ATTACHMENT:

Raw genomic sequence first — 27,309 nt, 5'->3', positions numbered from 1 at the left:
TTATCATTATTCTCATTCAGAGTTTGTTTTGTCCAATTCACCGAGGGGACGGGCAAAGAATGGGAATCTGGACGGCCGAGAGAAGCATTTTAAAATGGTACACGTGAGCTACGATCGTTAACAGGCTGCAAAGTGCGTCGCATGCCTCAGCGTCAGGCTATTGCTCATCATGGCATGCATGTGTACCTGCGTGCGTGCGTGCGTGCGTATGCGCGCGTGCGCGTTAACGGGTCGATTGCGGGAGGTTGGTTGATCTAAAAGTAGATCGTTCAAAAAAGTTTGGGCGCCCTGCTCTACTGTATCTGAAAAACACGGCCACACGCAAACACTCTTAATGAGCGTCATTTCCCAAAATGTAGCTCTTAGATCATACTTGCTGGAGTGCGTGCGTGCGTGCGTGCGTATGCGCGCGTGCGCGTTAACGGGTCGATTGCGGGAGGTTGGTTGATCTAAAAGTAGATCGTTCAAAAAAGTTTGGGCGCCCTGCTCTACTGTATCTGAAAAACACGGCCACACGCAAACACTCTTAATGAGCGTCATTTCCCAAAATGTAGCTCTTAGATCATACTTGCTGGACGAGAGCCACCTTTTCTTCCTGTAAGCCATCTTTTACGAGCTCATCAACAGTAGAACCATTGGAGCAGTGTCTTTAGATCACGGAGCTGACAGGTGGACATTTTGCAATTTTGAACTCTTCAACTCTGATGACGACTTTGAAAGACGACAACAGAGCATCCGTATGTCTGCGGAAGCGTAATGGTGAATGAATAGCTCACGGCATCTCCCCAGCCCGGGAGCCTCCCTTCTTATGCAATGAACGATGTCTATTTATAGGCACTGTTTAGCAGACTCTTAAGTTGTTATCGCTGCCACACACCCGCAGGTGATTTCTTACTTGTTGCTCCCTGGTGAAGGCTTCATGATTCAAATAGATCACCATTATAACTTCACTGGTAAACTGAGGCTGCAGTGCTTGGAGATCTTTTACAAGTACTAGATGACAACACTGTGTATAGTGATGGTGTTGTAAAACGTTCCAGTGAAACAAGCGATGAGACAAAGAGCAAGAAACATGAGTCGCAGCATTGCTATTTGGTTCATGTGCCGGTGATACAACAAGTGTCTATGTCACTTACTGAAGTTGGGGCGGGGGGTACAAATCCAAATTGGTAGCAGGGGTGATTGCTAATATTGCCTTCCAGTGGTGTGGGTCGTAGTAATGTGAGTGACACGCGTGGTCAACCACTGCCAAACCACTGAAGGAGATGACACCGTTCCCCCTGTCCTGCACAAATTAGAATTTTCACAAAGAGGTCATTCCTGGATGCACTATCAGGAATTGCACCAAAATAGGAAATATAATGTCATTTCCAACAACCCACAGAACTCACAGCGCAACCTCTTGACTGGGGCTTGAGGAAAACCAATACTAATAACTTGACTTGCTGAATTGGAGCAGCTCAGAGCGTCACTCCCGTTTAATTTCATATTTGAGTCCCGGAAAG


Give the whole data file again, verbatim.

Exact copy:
Raw genomic sequence first — 27,309 nt, 5'->3', positions numbered from 1 at the left:
TTATCATTATTCTCATTCAGAGTTTGTTTTGTCCAATTCACCGAGGGGACGGGCAAAGAATGGGAATCTGGACGGCCGAGAGAAGCATTTTAAAATGGTACACGTGAGCTACGATCGTTAACAGGCTGCAAAGTGCGTCGCATGCCTCAGCGTCAGGCTATTGCTCATCATGGCATGCATGTGTACCTGCGTGCGTGCGTGCGTGCGTATGCGCGCGTGCGCGTTAACGGGTCGATTGCGGGAGGTTGGTTGATCTAAAAGTAGATCGTTCAAAAAAGTTTGGGCGCCCTGCTCTACTGTATCTGAAAAACACGGCCACACGCAAACACTCTTAATGAGCGTCATTTCCCAAAATGTAGCTCTTAGATCATACTTGCTGGAGTGCGTGCGTGCGTGCGTGCGTATGCGCGCGTGCGCGTTAACGGGTCGATTGCGGGAGGTTGGTTGATCTAAAAGTAGATCGTTCAAAAAAGTTTGGGCGCCCTGCTCTACTGTATCTGAAAAACACGGCCACACGCAAACACTCTTAATGAGCGTCATTTCCCAAAATGTAGCTCTTAGATCATACTTGCTGGACGAGAGCCACCTTTTCTTCCTGTAAGCCATCTTTTACGAGCTCATCAACAGTAGAACCATTGGAGCAGTGTCTTTAGATCACGGAGCTGACAGGTGGACATTTTGCAATTTTGAACTCTTCAACTCTGATGACGACTTTGAAAGACGACAACAGAGCATCCGTATGTCTGCGGAAGCGTAATGGTGAATGAATAGCTCACGGCATCTCCCCAGCCCGGGAGCCTCCCTTCTTATGCAATGAACGATGTCTATTTATAGGCACTGTTTAGCAGACTCTTAAGTTGTTATCGCTGCCACACACCCGCAGGTGATTTCTTACTTGTTGCTCCCTGGTGAAGGCTTCATGATTCAAATAGATCACCATTATAACTTCACTGGTAAACTGAGGCTGCAGTGCTTGGAGATCTTTTACAAGTACTAGATGACAACACTGTGTATAGTGATGGTGTTGTAAAACGTTCCAGTGAAACAAGCGATGAGACAAAGAGCAAGAAACATGAGTCGCAGCATTGCTATTTGGTTCATGTGCCGGTGATACAACAAGTGTCTATGTCACTTACTGAAGTTGGGGCGGGGGGTACAAATCCAAATTGGTAGCAGGGGTGATTGCTAATATTGCCTTCCAGTGGTGTGGGTCGTAGTAATGTGAGTGACACGCGTGGTCAACCACTGCCAAACCACTGAAGGAGATGACACCGTTCCCCCTGTCCTGCACAAATTAGAATTTTCACAAAGAGGTCATTCCTGGATGCACTATCAGGAATTGCACCAAAATAGGAAATATAATGTCATTTCCAACAACCCACAGAACTCACAGCGCAACCTCTTGACTGGGGCTTGAGGAAAACCAATACTAATAACTTGACTTGCTGAATTGGAGCAGCTCAGAGCGTCACTCCCGTTTAATTTCATATTTGAGTCCCGGAAAG